By Sydney Hakes
The first weekend of March will be filled with Rockwell Kent, a familiar man to SUNY Plattsburgh. Celebrating the Spirit of Rockwell Kent mini-symposium will take place Fri. March 4 and Sat. March 5.
It’s free to the community and will include two lectures, an interactive “Wine Down” event, a tour of the Rockwell Kent Gallery and a tour of Asgaard Farm, where Kent had lived in the North Country. A detailed schedule can be found at alumni.plattsburgh.edu.
Tonya Cribb, the museum director, had many motivations and goals when putting together the mini-symposium.
“There was a major symposium about 20 years ago, so it’s been in the back of my mind to do a similar event,” Cribb said. “I always want to get more students into the museum who don’t typically spend time here. Art should be something that is cross disciplinary.”
Interdisciplinary is a concept that Cribb mentions frequently, describing the symposium as such. The topics of the two lectures display that idea, the first discussing the intersection of gender and Kent’s art and environmentalism within Greenland.
The first lecture will take place in Yokum 200 at 3 p.m. by joint speakers Jetta Rygaard and Susan Vanek, titled “Pursuing Beauty in Bewilderment at Its Profusion: Reflections on Gender and Sexuality in Rockwell Kent’s Greenland Materials.”
Vanek, who lives in Nuuk, Greenland, has been part of a research fellowship since 2012 as part of her studies as a Ph.D. student in sociocultural anthropology at SUNY Binghamton.
During that time, she has worked with many of the speakers and artists featured at the symposium, specifically Rygaard, a Ph.D. professor at the University of Greenland.
Instead of focusing on his artwork, Vanek and Rygaard analyzed Kent’s book, “Salamina,” and his portrayal of indigenous women in Greenland during his second visit to the country.
Kent described the Greenlandic women as primitive, naive and hypersexualized, even saying they did not have the worries or weight of western women.
“Many people regard Kent as a genius and a valued man for his art and writing, and while that’s true, it can also be recognized that he was a misogynist, among other things,” Vanek said. “Both of these things can co-exist and they have to or we’d be ignoring history.”
While none of the women who would have interacted with Kent are alive, Vanek and Rygaard wanted to look at the book through a critical lens. They cannot speak for the women, but they can point out the problematic writing.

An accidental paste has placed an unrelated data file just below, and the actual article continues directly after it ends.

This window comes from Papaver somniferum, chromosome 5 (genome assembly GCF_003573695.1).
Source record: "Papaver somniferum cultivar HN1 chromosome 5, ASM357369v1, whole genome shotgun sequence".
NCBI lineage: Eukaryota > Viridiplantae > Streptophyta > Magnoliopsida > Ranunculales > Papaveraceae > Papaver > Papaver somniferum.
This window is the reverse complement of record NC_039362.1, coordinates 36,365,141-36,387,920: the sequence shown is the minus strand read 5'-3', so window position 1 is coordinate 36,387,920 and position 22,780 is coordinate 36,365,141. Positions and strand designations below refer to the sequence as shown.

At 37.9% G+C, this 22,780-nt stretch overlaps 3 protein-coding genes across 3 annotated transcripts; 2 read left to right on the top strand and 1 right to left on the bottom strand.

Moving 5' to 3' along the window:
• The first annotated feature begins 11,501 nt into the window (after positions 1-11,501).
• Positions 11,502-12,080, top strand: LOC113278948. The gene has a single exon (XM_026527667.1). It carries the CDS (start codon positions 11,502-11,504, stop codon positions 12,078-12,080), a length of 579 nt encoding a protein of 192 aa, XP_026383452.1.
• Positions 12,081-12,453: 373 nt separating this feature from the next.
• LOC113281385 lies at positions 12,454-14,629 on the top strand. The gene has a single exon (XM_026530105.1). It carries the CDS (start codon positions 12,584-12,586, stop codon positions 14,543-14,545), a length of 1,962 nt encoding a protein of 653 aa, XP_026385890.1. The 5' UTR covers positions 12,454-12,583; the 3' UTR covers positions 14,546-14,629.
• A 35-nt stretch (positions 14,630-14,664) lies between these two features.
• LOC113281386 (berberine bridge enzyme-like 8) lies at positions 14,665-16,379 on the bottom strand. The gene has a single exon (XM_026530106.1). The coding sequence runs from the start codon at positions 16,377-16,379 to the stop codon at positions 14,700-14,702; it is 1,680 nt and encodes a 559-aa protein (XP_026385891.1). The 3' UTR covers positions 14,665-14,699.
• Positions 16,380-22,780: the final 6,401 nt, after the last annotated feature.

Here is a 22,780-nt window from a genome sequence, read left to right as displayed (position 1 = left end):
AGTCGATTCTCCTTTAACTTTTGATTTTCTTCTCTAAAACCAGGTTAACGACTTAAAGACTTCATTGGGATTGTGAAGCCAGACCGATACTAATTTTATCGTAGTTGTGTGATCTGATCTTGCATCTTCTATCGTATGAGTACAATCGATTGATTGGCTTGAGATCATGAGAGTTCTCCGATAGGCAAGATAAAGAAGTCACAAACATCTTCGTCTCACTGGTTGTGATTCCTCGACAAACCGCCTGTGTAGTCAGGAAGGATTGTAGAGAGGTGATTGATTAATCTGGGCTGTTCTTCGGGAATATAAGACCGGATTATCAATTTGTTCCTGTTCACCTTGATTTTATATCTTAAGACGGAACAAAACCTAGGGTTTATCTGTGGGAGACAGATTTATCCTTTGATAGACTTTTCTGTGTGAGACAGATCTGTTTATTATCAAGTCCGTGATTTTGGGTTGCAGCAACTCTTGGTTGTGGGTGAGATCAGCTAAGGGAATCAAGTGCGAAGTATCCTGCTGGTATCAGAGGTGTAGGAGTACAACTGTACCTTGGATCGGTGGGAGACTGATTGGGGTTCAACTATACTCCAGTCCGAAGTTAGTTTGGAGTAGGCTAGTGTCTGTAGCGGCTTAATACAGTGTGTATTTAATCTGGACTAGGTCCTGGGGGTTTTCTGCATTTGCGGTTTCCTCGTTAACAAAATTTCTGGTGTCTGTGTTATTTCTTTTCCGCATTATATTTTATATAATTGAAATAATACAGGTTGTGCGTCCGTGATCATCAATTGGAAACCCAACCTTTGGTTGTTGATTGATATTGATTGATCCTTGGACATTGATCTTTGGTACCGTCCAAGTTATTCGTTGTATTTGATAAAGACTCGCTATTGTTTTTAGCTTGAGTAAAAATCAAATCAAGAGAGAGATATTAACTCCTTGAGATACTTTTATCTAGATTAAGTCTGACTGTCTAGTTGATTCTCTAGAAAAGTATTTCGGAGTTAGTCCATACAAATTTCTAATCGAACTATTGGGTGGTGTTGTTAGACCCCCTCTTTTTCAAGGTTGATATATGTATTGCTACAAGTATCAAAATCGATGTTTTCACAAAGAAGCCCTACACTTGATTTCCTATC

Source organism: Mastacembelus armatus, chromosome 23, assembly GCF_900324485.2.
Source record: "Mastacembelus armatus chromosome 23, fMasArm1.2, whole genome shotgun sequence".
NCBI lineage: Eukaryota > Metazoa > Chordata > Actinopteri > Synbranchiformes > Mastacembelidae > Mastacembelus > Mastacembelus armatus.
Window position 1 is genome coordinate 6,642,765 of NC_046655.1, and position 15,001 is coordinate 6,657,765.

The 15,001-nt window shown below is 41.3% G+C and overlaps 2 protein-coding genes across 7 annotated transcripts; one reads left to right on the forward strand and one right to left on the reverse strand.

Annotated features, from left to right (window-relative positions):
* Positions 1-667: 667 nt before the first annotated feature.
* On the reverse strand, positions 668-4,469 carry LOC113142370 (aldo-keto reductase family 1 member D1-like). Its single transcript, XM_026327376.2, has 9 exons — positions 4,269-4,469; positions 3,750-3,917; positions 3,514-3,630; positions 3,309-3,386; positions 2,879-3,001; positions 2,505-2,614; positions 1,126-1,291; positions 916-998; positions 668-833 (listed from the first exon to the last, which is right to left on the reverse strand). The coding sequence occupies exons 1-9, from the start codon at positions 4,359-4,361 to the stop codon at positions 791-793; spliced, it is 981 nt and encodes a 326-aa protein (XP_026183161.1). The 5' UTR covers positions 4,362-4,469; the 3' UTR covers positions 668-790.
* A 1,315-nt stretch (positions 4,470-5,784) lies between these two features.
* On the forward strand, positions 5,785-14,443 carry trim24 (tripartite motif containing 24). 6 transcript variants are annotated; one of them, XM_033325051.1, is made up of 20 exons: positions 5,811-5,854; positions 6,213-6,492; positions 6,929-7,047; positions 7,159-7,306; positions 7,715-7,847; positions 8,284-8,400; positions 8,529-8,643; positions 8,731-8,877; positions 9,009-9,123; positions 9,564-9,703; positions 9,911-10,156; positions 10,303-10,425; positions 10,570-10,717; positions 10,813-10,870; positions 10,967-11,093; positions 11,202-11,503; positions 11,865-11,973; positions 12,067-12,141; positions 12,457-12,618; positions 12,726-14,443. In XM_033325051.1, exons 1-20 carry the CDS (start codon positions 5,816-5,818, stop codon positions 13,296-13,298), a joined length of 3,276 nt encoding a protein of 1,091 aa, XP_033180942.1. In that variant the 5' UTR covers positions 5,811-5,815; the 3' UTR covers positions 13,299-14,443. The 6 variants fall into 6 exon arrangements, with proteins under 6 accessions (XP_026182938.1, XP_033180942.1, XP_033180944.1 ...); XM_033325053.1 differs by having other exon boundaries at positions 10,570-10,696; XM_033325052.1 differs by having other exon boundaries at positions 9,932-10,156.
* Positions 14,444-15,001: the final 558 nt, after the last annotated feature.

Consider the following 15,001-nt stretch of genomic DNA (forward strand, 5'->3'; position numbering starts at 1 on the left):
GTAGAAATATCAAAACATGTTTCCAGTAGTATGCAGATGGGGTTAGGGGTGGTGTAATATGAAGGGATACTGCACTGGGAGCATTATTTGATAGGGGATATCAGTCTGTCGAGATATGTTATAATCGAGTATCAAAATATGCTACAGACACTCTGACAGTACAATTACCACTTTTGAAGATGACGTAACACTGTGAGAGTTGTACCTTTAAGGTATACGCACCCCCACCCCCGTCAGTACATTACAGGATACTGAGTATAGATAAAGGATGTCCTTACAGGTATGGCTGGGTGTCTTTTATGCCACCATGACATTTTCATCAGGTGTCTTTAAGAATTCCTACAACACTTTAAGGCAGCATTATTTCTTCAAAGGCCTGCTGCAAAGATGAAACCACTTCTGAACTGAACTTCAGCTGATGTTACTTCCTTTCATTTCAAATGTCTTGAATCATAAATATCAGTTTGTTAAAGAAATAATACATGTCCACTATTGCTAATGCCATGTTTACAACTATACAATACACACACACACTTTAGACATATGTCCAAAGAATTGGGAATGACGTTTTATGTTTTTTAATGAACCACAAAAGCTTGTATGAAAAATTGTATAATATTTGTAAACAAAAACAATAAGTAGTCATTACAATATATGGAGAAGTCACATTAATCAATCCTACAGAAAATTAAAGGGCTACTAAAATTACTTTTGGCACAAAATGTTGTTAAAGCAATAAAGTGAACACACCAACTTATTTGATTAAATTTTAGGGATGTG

Vanek also points out that Kent’s books have never been translated into Greenlandic, only in Danish in a limited addition run, so many women who live in Greenland currently have never read his work.
The second lecture by Erik Torm, “New Light on the Friendship Between Rockwell Kent and Knud Rasmussen,” will be later that night at 5 p.m. He will be speaking on the relationship between Kent and his good friend Rasmussen by looking at handwritten notes the two sent one another.
Both lectures will be available as a webinar and can be accessed on the Plattsburgh website.
The Rockwell Kent Gallery is located in the Feinberg Library and is “the most balanced and complete collection of Kent’s work in the United States,” according to the SUNY Plattsburgh website.
Scott Ferris, a graduate from SUNY Plattsburgh, is titled as one of the leading Rockwell Kent scholars. It was a title he inadvertently acquired after being asked to catalog Kent’s work for the college when he was a student in the seventies.
Since then, Ferris has gotten to know Kent on an intimate level for two people who have never met. He estimates that he has cataloged over a thousand of Kent’s paintings, illustrations and prints.
“Kent was one of the most important artists of his time,” Ferris said. “He was a household name all over the world. He did these beautiful paintings, but he also illustrated thousands of ads, he made greeting cards. He was everywhere you looked.”
Besides his art, he also authored multiple books, travel journals and letters that are on display at the Kent Gallery.
“The Kent Gallery is a rare resource and for students to not visit it or even know about it is a loss for them,” Ferris said. “Faculty should also be utilizing the various works for teaching. Kent is an interdisciplinary source whose works can be incorporated into any major. English classes can look at his writing, environmental classes can study climate change through his travel journals.”
The weekend will conclude with a tour of Asgaad Farm in Ausable Forks, where Kent lived until his death in 1971. The tour will be Sat. March 5 at 10 a.m. Buses are provided by the Center for Earth and Environmental Science department for students who don’t have their own transportation. Seats can be reserved by emailing firstname.lastname@example.org.
Ferris looks at the value of Asgaard Farm through the lens of the Greenland focus of his work.
“Kent’s friend Arthur Allen visited the farm in 1928 and introduced Kent to his son who was planning a trip to Greenland,” Ferris said. “Without that farm there may not have been that meeting in which Kent would have planned to go to Greenland.”
Cribb hopes the symposium will introduce students to Kent and the free resource that is available to them at the Kent Gallery at SUNY Plattsburgh.